Two law students talk about the positives and negatives they experienced at this summer’s political conventions.
The 2016 election cycle has been one of many potential presidential firsts. Voters had the chance to choose the first female president, Hilary Clinton; the first Jewish president, Bernie Sanders; the first billionaire president, Donald Trump; or the first third-party president, Gary Johnson or Jill Stein.
This summer, law students across the country watched as the Republican and Democratic parties came up against protesters, from both the opposing parties and members of their own party, as they decided whom they should nominate for the country to consider when voters elected the 44th president of the United States.
Civility is a core of professionalism in the law, but has it been lost in politics?
Two law students who attended and volunteered at the Republican National Convention and the Democratic National Convention, respectively, experienced the political system at work. Here, they reflect on their experience, both civil and uncivil.
“Are you here to protest? We don’t need any more protestors here.”
David Points III, 3L
Southern University Law Center
This summer I had the unique opportunity to volunteer at the Republican National Convention. When the opportunity to volunteer appeared in my school email in-box, I quickly applied through the Thurgood Marshall College Fund. Even though I’m not a Republican, I was excited about the possibility of seeing first-hand how a national convention operated.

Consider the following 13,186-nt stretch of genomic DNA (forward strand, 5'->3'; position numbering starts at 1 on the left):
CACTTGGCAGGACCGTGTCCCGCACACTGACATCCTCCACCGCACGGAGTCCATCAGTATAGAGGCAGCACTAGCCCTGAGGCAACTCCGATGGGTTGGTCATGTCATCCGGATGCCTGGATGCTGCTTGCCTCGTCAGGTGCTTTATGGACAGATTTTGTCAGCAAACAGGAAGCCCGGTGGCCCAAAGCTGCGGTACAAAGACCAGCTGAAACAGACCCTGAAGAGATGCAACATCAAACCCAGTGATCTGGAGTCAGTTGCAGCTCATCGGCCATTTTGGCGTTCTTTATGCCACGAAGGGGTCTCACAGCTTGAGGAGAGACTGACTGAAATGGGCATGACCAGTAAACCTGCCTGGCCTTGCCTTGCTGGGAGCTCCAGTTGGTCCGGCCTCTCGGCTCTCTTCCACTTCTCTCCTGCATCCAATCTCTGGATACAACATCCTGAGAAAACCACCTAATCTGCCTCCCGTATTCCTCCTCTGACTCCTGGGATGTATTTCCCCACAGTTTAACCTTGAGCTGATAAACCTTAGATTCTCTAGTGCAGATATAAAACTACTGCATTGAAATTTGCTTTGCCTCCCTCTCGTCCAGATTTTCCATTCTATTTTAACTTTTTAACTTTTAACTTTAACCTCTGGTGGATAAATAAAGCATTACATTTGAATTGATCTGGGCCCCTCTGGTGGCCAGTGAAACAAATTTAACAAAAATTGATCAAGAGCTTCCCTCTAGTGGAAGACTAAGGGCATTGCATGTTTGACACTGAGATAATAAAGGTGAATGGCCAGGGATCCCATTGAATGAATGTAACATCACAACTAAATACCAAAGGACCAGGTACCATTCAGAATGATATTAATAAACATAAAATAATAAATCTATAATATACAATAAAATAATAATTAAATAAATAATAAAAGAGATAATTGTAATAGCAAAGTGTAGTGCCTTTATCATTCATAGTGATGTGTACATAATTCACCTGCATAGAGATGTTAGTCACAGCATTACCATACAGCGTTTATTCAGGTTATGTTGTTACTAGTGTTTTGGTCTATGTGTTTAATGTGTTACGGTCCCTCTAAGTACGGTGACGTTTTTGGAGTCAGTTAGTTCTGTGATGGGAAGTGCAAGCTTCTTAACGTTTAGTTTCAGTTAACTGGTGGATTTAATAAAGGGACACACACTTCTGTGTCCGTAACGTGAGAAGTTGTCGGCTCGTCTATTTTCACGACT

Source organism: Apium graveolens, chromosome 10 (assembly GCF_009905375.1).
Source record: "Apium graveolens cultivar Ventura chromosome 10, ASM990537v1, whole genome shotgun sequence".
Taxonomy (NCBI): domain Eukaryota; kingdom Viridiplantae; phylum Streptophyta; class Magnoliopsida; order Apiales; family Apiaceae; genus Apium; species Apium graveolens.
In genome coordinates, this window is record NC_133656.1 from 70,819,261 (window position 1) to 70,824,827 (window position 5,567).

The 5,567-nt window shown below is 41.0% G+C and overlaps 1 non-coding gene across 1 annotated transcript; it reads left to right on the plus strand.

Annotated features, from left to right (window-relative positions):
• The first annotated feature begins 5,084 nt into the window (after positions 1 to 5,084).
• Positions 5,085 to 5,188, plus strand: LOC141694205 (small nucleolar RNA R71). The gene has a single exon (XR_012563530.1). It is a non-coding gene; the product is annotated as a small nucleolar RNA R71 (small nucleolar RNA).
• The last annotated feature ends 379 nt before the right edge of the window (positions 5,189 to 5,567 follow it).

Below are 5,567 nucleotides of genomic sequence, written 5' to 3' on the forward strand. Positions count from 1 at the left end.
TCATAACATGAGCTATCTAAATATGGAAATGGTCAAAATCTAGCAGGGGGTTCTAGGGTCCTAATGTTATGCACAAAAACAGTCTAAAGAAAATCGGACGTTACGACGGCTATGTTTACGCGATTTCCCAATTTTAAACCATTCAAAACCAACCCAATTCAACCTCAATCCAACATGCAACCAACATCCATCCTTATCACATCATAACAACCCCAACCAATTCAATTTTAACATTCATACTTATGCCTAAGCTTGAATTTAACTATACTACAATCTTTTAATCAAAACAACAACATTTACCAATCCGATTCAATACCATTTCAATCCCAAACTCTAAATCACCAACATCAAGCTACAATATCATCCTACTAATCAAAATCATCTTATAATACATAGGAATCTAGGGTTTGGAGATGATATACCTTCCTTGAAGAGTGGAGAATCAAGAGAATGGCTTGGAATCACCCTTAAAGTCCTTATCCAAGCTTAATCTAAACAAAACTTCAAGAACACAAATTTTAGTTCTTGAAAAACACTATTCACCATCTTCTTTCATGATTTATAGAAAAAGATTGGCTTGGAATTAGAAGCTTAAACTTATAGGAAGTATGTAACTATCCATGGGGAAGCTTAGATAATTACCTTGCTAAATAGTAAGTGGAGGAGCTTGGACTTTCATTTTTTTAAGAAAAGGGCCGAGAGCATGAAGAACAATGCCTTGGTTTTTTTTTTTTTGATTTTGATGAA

Plus, this election cycle has been one of the most intriguing of my 29 years of living. I finally had the chance to participate in a national event I’ve viewed on television countless times over years. I was thrilled, to say the least.
With a couple days leading up to my departure, that excitement subsided and had transitioned to a feeling of apprehension. When I explained to some of my family members, friends, and colleagues I was heading to Cleveland to volunteer at the convention, their reactions relayed a certain uneasiness.
Friends told me to be safe, some colleagues told me not to say anything that might cause conflict while I was there, and some family members questioned my reasoning for wanting to volunteer at the convention. With a couple days to go before my flight to Cleveland, I thought maybe I should just stay home.
In spite of the trepidations relayed to me, I had to go. This was a once-in-a-lifetime opportunity.
Merriam-Webster defines civility as polite, reasonable, and respectful behavior. On my first day in Cleveland, that definition accurately portrayed the residents of Cleveland. I completely appreciated my week-long stay in Cleveland. The residents of the city were just as excited as I was about the convention being held there.
However, civility can change from person to person and from place to place. This was evident when I attended a local after-hours restaurant near the convention location. In a casual conversation with another man, I explained to him that I was in town for the convention. I didn’t make a specific reference to volunteering at the convention; I just stated that I was in town for the convention. He instantly asked, “Are you here to protest?” He then explained, “We don’t need any more protesters here.”
I was taken aback by the comment, and for a split second I felt as though maybe I didn’t belong at the convention because the atmosphere at that moment felt hostile.